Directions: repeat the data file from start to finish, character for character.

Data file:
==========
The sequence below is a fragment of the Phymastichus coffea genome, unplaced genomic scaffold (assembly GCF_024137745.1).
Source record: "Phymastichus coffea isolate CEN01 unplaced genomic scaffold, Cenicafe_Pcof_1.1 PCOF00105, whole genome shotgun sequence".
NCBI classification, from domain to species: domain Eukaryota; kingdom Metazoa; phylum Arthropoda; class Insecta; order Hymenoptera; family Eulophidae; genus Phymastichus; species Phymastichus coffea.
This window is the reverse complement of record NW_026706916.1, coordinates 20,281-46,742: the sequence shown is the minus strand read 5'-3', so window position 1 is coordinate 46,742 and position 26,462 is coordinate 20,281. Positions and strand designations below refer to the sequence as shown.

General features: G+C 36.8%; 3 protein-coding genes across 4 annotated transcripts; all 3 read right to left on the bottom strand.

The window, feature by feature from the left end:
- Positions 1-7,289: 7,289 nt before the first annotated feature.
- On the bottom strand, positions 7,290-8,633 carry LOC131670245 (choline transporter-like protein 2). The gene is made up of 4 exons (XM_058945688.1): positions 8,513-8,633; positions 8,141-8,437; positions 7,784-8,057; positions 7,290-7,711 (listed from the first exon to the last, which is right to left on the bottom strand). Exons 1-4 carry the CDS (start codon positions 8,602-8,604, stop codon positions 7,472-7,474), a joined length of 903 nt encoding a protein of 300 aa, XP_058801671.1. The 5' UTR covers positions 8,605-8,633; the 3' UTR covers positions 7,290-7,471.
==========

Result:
The sequence below is a fragment of the Phymastichus coffea genome, unplaced genomic scaffold (assembly GCF_024137745.1).
Source record: "Phymastichus coffea isolate CEN01 unplaced genomic scaffold, Cenicafe_Pcof_1.1 PCOF00105, whole genome shotgun sequence".
NCBI classification, from domain to species: domain Eukaryota; kingdom Metazoa; phylum Arthropoda; class Insecta; order Hymenoptera; family Eulophidae; genus Phymastichus; species Phymastichus coffea.
This window is the reverse complement of record NW_026706916.1, coordinates 20,281-46,742: the sequence shown is the minus strand read 5'-3', so window position 1 is coordinate 46,742 and position 26,462 is coordinate 20,281. Positions and strand designations below refer to the sequence as shown.

General features: G+C 36.8%; 3 protein-coding genes across 4 annotated transcripts; all 3 read right to left on the bottom strand.

The window, feature by feature from the left end:
- Positions 1-7,289: 7,289 nt before the first annotated feature.
- On the bottom strand, positions 7,290-8,633 carry LOC131670245 (choline transporter-like protein 2). The gene is made up of 4 exons (XM_058945688.1): positions 8,513-8,633; positions 8,141-8,437; positions 7,784-8,057; positions 7,290-7,711 (listed from the first exon to the last, which is right to left on the bottom strand). Exons 1-4 carry the CDS (start codon positions 8,602-8,604, stop codon positions 7,472-7,474), a joined length of 903 nt encoding a protein of 300 aa, XP_058801671.1. The 5' UTR covers positions 8,605-8,633; the 3' UTR covers positions 7,290-7,471.